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5 Great Features That Might Make You Switch To Final Cut Pro X

Danny Greer

In this post, we’ll take a look at 5 new, useful features in Final Cut Pro X.

Now, before you comment below that I’ve gone completely crazy, hear me out…it’s not all bad, people!  Yes, I’ll be the first to acknowledge that Apple missed the mark on many features of the new application (on it’s release day I wrote a post here outlining many of the missing features of FCPX). And yes, at this point we can all agree that FCP X has a long way to go to satisfy the professional post production market.

Perhaps we’ll see a major update in the next few months, with the inclusion of many of these currently absent functions (note: Apple has recently acknowledged that changes were coming). Or (and perhaps more likely) FCPX is a continuation of Apple’s trending away from pro video software in favor of more consumer products (rest in peace Shake, XServe, Final Cut Server). Either way, Apple has been lampooned for releasing FCPX without familiar (and highly useful) pro features. I understand that many pro editors are not making the switch because FCPX is not able to open legacy projects, do multicam editing or even able to batch capture from tape (among other shortcomings). However, with all of the negativity surrounding the software, the positive aspects of the application seem to have gotten buried in the shuffle. Previous pro features missing aside, Final Cut Pro X has within it several cutting edge tools and features that were not included in earlier versions. Before you hold firm your allegiance to FCP 6/7, let’s take a look at a few things that Final Cut Pro X got right.

  1. 64-bit Architecture: FCPX is wicked fast. Depending on your machine, you’re going to see SIGNIFICANT speed increases in the new application. Built on a 64-bit architecture Final Cut Pro X can take advantage of all of your computer’s RAM and 8 cores. This increase in power equals faster effects processing and responsiveness with high definition footage.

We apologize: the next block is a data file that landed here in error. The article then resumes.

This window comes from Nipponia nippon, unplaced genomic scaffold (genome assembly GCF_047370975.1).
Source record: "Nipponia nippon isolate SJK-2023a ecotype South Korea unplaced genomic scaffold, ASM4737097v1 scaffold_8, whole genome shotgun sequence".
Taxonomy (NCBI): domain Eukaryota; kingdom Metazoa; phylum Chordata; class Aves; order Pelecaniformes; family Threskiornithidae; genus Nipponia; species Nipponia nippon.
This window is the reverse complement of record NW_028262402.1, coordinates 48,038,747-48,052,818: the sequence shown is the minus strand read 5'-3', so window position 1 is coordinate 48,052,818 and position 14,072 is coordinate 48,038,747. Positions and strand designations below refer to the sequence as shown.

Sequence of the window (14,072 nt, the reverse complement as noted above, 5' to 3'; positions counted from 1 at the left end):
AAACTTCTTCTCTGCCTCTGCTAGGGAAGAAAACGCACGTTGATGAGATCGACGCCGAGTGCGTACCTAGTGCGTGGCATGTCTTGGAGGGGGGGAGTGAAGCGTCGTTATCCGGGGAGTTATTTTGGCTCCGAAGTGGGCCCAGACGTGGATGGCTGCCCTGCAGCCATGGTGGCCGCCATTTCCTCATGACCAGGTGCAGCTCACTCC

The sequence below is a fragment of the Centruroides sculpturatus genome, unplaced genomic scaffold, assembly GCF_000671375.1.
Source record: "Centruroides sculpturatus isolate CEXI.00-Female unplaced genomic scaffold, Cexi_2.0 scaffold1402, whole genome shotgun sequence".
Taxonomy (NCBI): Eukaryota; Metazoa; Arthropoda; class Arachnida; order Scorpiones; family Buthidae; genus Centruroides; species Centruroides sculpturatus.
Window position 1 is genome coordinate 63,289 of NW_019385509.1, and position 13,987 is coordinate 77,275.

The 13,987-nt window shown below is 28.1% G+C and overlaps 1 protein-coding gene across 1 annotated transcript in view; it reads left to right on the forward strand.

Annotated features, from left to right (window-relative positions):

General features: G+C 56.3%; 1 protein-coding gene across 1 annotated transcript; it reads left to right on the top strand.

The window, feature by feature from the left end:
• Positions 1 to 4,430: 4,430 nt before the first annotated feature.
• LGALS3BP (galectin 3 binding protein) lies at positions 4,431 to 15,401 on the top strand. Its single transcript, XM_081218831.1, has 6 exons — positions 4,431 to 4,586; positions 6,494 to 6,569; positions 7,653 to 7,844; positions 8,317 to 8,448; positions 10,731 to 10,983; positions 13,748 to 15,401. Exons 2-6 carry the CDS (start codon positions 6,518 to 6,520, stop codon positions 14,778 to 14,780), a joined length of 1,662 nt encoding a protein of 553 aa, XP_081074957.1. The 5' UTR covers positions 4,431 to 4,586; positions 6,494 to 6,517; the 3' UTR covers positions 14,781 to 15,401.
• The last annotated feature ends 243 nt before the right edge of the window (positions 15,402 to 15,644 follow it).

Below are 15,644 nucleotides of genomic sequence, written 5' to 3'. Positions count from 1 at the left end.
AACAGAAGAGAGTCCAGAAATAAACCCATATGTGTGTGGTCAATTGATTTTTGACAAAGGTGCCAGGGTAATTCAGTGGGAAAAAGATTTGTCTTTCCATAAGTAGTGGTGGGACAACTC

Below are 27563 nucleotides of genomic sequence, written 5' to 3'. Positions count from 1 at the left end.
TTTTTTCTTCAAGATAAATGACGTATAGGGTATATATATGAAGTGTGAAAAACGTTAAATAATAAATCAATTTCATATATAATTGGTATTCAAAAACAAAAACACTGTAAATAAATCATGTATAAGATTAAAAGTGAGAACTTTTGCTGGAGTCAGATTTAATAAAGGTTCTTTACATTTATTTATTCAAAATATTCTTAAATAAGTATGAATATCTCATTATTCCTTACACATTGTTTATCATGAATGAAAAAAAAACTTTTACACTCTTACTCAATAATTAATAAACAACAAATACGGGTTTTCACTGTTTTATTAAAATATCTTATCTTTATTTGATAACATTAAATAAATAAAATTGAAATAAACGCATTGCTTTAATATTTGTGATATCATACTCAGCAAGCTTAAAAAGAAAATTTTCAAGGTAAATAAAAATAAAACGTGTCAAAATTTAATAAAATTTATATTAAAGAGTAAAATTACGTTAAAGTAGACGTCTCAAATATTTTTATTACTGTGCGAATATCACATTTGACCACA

2. Background Rendering and Transcoding: This is one that has excited editors since it was first rumored to be included in the program. Accelerated processing power coupled with background rendering means a huge advancement in editing efficiency. It’s one of the most prominent features Apple touted for the product release and works well.
  3. Automatic Autosave: Final Cut Pro 7 had a pretty decent autosave feature, no doubt it’s saved me countless number of times. Although you could set the autosave feature to save your project at a set time interval, it slowed down your project each time it saved…just a second or two, but enough to make it just slightly bothersome when you’re on a roll in your edit. As helpful as the autosave vault was on earlier FCP versions, I’d no doubt lose some work when I had to recover an autosaved file from there. FCP X improves on autosave by actually running the program in a constant state of saving in the background. Because projects are constantly preserved you don’t risk losing work in the case of an outage or crash.
  4. Audio Plugins: Have you used the audio filters in earlier FCP versions? If yes, then you know they are/were extremely difficult to work with. When Apple cannibalized Soundtrack Pro into FCPX, they brought a lot of the audio plugins with them. Now, say hello to visual filters, complete with knobs and dials.  You’ve now got a ton of specialized audio filters that can more intuitively be adjusted. Again, this came at the cost of cannibalizing Soundtrack Pro (an application I used quite often). However, most of the work I did in Soundtrack I can now do in FCPX, without having to “round-trip” it back and forth between applications. Also, FCPX has included stripped down versions of Soundtrack’s ambient background noise and hum removal tools, both nice additions.
  5. Automatic Audio Synching: Whereas before you could manually sync audio in Final Cut Pro (time consuming) or automate the process with third party plugins (expensive), FCPX has built in tools to automatically sync audio, so put down the clapper! This is especially useful when you’re bringing in audio from an external source (such as shooting with a DSLR and recording to an external audio recorder). The tool works surprisingly well and can result in huge timesavings.

Yes, Final Cut Pro X might not be ready for the professional edit suite. Day in and day out I know I won’t be using it as my primary NLE…but for editors that are not working in broadcast environments FCPX might find a home in their workflows. Do you edit wedding videos, event video or corporate communications?  Get your hands dirty in FCP X. You may find it has all the tools you need and offer a faster editing experience. For editors that require the missing features, hold tight. If Apple makes updates (they’d need to come sooner than later) paired with the advancements listed above, Final Cut Pro X might have a position in the professional NLE market after all.

What improvements do you like in FCP X?

Will you be integrating FCP X into your post workflow?

Jumping ship to another software?

We want to hear your FCP X feedback in the comments! Share your thoughts!